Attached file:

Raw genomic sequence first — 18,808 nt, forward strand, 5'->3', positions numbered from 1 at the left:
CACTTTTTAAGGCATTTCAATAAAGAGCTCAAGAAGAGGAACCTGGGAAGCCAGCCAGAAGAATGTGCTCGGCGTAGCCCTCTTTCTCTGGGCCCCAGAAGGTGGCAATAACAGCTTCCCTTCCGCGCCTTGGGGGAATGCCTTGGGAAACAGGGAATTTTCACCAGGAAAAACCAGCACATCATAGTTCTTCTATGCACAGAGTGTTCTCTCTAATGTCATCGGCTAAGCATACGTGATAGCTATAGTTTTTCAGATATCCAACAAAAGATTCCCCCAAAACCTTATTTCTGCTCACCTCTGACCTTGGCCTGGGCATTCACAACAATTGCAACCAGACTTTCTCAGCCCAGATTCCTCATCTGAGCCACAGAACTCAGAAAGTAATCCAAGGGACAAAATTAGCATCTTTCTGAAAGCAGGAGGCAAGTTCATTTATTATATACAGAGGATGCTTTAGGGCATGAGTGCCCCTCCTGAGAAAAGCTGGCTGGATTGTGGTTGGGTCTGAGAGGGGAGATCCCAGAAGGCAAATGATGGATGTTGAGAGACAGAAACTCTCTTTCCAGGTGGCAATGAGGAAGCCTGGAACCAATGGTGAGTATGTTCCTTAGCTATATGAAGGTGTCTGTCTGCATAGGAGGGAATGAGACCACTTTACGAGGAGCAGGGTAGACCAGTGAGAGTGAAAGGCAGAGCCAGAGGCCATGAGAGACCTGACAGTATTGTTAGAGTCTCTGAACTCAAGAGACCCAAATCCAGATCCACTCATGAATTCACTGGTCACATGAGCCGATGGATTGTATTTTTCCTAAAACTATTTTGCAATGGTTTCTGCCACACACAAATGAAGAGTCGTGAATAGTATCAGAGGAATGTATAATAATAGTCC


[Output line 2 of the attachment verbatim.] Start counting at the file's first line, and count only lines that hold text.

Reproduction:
CACTTTTTAAGGCATTTCAATAAAGAGCTCAAGAAGAGGAACCTGGGAAGCCAGCCAGAAGAATGTGCTCGGCGTAGCCCTCTTTCTCTGGGCCCCAGAAGGTGGCAATAACAGCTTCCCTTCCGCGCCTTGGGGGAATGCCTTGGGAAACAGGGAATTTTCACCAGGAAAAACCAGCACATCATAGTTCTTCTATGCACAGAGTGTTCTCTCTAATGTCATCGGCTAAGCATACGTGATAGCTATAGTTTTTCAGATATCCAACAAAAGATTCCCCCAAAACCTTATTTCTGCTCACCTCTGACCTTGGCCTGGGCATTCACAACAATTGCAACCAGACTTTCTCAGCCCAGATTCCTCATCTGAGCCACAGAACTCAGAAAGTAATCCAAGGGACAAAATTAGCATCTTTCTGAAAGCAGGAGGCAAGTTCATTTATTATATACAGAGGATGCTTTAGGGCATGAGTGCCCCTCCTGAGAAAAGCTGGCTGGATTGTGGTTGGGTCTGAGAGGGGAGATCCCAGAAGGCAAATGATGGATGTTGAGAGACAGAAACTCTCTTTCCAGGTGGCAATGAGGAAGCCTGGAACCAATGGTGAGTATGTTCCTTAGCTATATGAAGGTGTCTGTCTGCATAGGAGGGAATGAGACCACTTTACGAGGAGCAGGGTAGACCAGTGAGAGTGAAAGGCAGAGCCAGAGGCCATGAGAGACCTGACAGTATTGTTAGAGTCTCTGAACTCAAGAGACCCAAATCCAGATCCACTCATGAATTCACTGGTCACATGAGCCGATGGATTGTATTTTTCCTAAAACTATTTTGCAATGGTTTCTGCCACACACAAATGAAGAGTCGTGAATAGTATCAGAGGAATGTATAATAATAGTCC